The show consisted primarily of a room where I built a raised, pine wood floor and a photograph that hung just outside of the room. From the doorway, it seemed like there was nothing inside. It wasn’t until you stepped up into the room that you could see a small hole in the floor where you could view a photograph that had been buried underneath it. It is a photograph of me, made in the style of a Victorian-era post-mortem photo. In the image, there are printed photographs of eyes laying over mine. These were my mother’s eyes--taken from the last photograph I made of her before she died. This piece was a bridge of sorts—using some similar material tactics from Having Been There, but ultimately making the work more sculptural, more immersive. It was a way of using the space to speak to ideas of grief and the way in which grief lingers, always there under the surface. When the show ended, I capped the hole in the floor with the photo still buried there.
After making that work, I realized that I was done with looking at death through the highly specific associations or histories of well-known artists or family members. I wanted to zoom out and think more expansively about death and mourning. That led to the more recent work and looking at the way death is represented in the news media.
AH: Tell me about your recent body of work: Images Seen To Images Felt. What kinds of questions are you asking and how does the process of creating the work engage those ideas?
KT: This is a project that started because I often teach darkroom-based photo classes. In the breaks while waiting for prints to fix or film to process, students are constantly on their phones. It’s amazing to watch how quickly they consume information. I am also always reminding them to not bring their phones into the film processing rooms or the darkroom for fear of exposing their paper. At some point while issuing that warning, I wondered what that might look like and whether the light from a digital device could be used in a productive way to make a photograph. I had also been collecting images from online newspapers for years. I had a folder on my computer desktop of images from various news sources that moved me on an emotional level. I had no specific plan for using those pictures; I just felt the need to archive them.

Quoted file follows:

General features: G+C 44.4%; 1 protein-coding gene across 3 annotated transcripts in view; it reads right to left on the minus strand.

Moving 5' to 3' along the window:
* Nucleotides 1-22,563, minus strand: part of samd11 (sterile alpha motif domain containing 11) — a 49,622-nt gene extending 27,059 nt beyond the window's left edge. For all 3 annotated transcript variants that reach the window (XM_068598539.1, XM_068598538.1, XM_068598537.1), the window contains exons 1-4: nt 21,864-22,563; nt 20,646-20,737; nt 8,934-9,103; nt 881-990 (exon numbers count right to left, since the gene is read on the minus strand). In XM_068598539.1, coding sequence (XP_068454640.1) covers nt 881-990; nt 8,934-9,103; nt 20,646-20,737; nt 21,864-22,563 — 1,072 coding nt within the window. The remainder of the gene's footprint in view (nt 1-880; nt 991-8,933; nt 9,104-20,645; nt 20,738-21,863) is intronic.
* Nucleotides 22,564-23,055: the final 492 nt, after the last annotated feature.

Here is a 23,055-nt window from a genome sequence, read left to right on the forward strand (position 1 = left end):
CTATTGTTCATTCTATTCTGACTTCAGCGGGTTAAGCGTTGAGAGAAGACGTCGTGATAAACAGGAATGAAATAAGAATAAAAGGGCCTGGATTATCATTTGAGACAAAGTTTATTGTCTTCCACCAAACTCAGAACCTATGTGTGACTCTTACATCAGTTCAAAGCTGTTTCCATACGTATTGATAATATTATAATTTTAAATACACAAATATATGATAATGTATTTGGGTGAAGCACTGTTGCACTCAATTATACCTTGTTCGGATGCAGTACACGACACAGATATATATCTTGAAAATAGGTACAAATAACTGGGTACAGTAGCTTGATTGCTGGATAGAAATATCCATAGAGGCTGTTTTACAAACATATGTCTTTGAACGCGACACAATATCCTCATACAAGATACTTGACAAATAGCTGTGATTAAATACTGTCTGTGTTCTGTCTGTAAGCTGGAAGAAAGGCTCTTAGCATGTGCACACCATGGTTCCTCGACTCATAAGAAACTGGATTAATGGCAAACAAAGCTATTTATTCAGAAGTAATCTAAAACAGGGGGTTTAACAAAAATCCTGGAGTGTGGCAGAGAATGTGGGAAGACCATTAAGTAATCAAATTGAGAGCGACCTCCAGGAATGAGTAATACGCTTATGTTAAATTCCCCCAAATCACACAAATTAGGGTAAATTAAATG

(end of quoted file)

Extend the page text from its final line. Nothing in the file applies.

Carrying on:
Ultimately, I brought my laptop into the darkroom, opened one of those photos that I saved, and I pressed my black and white photo paper up to the screen. I was amazed by the result. The light from the screen burned a direct impression of that image onto the paper. I loved the fact that the process happened in a very tactile way; I am touching the individuals or scenes, and my touch translates or transforms that original photo. The process of making them slows me down. It’s my hope that by taking an image that we typically encounter on a digital device and turning it into something tangible, it might also slow a viewer down.
In a media-saturated culture, what does it take for a photograph to move us? What does it take for us to linger on a photo in order to process or understand the difficult things depicted? These are the questions at the heart of the project.
AH: I find the process to be so powerful and suggestive in this work. Is the series complete?
KT: I want it to be a living, ever-changing piece, so I imagine it’s a series that I’ll continue to work on for quite some time. It’s important to me that whenever I show the installation that it contains some photograms that have been made very recently, alongside those made over the past couple of years. It allows me to put images and events in conversation with each other that would never otherwise be seen together.
AH: What artists, books, or podcasts are inspiring you right now?
KT: I am always inspired by Dario Robleto and his poetic combinations and transformations of materials. I’ve also been revisiting the work of Berlinde de Bruyckere, Doris Salcedo, and Marlene Dumas. All of them deal with mourning in compelling ways.
My first photo teacher, Pamela Bannos, has written an amazing book called Vivian Maier: A Photographer’s Life and Afterlife that I’m digging into. I’m also enjoying Mark Alice Durant’s book 27 Contexts.
I’m a big fan of the podcasts Criminal and This is Love. There’s also an episode of RadioLab called To See or Not to See that I listen to several times a year. It raises questions about what right we might have to witness the end of people’s lives. I can’t recommend that episode highly enough (though have some tissues handy)!
AH: What’s next for you? Any big plans for the summer?
KT: I have a couple of solo exhibitions scheduled for the fall, including one at Antenna Gallery in New Orleans that I’m very excited about. I’m looking forward to concentrated studio time this summer to make the work for those shows. I also hope to take a road trip back to Los Angeles to see friends and continue work on a long-term project there about people who die with no next of kin, the L.A. County Cemetery where those individuals are buried, and the city workers who intervene as caretakers in that process.
AH: Thank you so much for sharing your work Kristine!